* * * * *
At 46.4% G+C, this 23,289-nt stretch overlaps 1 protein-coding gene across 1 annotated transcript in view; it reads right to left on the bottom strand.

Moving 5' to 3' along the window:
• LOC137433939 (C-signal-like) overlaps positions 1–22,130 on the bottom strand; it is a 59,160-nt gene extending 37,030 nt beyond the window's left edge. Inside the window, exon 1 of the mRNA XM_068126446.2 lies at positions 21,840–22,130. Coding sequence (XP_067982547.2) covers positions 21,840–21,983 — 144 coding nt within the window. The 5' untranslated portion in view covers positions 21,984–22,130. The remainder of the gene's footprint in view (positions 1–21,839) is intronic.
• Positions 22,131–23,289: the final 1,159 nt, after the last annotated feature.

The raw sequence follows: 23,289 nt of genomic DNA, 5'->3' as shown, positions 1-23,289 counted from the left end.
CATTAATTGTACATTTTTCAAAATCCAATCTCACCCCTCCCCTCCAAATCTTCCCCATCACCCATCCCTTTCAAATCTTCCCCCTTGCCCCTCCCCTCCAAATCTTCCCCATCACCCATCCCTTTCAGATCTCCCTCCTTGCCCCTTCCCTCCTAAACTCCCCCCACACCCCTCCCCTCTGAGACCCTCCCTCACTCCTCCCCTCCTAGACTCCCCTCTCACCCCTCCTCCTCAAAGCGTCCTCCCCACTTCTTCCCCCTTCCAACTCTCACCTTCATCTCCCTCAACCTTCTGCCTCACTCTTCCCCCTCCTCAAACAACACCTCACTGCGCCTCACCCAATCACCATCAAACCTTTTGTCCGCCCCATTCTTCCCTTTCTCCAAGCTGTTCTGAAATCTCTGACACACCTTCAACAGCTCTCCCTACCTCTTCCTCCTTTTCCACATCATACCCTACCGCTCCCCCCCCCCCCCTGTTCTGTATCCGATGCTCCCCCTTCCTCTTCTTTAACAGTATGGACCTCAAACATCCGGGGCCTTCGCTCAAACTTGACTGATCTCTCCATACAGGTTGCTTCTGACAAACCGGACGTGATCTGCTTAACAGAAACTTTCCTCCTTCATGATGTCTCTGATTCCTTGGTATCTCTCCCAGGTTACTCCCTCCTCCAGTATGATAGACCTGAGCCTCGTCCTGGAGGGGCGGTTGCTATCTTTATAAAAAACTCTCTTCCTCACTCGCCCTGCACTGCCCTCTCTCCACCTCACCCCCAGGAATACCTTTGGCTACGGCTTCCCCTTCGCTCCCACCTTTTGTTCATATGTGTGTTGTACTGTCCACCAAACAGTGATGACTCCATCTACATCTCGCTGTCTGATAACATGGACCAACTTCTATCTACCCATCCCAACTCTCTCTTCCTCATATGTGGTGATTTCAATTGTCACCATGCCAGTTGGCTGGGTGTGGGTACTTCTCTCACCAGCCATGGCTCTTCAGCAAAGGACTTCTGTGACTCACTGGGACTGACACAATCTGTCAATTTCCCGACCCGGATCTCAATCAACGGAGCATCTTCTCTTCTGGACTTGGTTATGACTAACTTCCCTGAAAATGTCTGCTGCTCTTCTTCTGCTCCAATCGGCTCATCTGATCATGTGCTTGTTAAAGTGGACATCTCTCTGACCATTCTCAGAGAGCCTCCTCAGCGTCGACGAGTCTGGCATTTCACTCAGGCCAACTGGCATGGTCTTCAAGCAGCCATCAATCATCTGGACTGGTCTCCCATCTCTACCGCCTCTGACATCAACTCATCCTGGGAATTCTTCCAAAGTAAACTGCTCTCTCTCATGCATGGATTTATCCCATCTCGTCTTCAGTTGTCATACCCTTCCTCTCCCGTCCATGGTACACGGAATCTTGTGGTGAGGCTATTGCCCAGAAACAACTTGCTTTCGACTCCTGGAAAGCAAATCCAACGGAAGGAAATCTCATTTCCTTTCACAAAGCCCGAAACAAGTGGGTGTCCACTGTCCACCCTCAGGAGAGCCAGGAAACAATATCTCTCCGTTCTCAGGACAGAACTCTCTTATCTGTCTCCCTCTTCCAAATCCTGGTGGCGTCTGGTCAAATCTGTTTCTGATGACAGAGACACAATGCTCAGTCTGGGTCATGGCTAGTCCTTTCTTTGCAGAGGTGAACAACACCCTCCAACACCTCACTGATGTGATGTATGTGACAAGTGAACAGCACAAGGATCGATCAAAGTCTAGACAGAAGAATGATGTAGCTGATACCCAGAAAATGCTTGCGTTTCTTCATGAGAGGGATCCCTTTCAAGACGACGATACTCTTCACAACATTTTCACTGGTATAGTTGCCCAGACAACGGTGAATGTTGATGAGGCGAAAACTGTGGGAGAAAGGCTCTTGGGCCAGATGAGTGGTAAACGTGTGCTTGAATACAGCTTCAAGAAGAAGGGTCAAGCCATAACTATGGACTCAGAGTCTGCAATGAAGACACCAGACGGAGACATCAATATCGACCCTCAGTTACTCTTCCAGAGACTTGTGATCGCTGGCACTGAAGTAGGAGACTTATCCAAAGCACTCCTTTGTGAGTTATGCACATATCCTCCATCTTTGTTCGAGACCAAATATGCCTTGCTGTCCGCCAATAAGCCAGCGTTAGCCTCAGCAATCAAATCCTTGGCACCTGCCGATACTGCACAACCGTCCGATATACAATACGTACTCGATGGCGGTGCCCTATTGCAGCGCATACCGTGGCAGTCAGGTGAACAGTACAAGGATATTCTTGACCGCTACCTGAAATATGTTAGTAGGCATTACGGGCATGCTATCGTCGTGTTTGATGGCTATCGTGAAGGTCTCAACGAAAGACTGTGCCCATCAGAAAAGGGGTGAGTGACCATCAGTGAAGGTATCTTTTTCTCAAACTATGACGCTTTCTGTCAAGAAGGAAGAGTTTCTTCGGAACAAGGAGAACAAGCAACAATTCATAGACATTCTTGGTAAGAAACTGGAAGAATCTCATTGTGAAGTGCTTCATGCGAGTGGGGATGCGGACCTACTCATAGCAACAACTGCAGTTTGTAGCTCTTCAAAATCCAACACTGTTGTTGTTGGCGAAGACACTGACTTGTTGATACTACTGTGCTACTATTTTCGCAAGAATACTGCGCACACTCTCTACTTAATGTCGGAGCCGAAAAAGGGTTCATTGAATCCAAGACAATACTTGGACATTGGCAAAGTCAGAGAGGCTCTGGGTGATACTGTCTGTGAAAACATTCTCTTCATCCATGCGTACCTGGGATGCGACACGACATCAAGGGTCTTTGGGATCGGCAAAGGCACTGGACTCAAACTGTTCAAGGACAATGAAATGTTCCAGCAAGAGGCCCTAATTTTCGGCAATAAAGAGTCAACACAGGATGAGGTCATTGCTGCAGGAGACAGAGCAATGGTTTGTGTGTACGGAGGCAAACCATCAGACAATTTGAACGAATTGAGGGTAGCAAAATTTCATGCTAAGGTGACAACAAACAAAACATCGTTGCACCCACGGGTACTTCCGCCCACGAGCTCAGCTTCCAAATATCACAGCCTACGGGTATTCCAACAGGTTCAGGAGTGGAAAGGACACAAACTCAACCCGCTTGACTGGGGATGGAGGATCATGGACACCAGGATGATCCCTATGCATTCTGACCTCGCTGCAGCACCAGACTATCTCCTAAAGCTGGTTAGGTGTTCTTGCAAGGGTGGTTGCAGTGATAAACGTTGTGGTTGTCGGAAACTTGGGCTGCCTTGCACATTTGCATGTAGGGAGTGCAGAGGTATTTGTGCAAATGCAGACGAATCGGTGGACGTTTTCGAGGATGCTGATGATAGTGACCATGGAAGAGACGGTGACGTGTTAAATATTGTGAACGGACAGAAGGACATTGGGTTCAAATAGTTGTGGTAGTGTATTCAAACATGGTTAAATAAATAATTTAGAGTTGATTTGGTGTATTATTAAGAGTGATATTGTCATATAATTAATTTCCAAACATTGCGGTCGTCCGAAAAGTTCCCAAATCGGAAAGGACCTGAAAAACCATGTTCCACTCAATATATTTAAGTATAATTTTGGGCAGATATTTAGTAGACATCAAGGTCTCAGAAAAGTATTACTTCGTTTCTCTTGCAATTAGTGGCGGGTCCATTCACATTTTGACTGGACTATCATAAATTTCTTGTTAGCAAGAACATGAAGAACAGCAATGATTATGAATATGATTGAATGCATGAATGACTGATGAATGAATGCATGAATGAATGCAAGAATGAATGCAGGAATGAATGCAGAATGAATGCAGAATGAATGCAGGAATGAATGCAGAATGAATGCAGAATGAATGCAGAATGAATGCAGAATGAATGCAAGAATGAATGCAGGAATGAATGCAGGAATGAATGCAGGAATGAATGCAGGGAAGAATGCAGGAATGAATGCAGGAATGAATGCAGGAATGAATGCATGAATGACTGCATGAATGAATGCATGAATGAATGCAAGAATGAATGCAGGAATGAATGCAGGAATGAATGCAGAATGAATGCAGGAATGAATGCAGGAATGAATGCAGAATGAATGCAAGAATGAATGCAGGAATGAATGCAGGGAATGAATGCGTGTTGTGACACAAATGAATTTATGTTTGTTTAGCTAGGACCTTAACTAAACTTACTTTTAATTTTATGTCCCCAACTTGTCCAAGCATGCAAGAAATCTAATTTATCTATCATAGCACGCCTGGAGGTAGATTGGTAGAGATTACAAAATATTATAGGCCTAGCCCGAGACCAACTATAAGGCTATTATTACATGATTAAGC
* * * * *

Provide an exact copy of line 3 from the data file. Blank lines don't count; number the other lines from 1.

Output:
• LOC137433939 (C-signal-like) overlaps positions 1–22,130 on the bottom strand; it is a 59,160-nt gene extending 37,030 nt beyond the window's left edge. Inside the window, exon 1 of the mRNA XM_068126446.2 lies at positions 21,840–22,130. Coding sequence (XP_067982547.2) covers positions 21,840–21,983 — 144 coding nt within the window. The 5' untranslated portion in view covers positions 21,984–22,130. The remainder of the gene's footprint in view (positions 1–21,839) is intronic.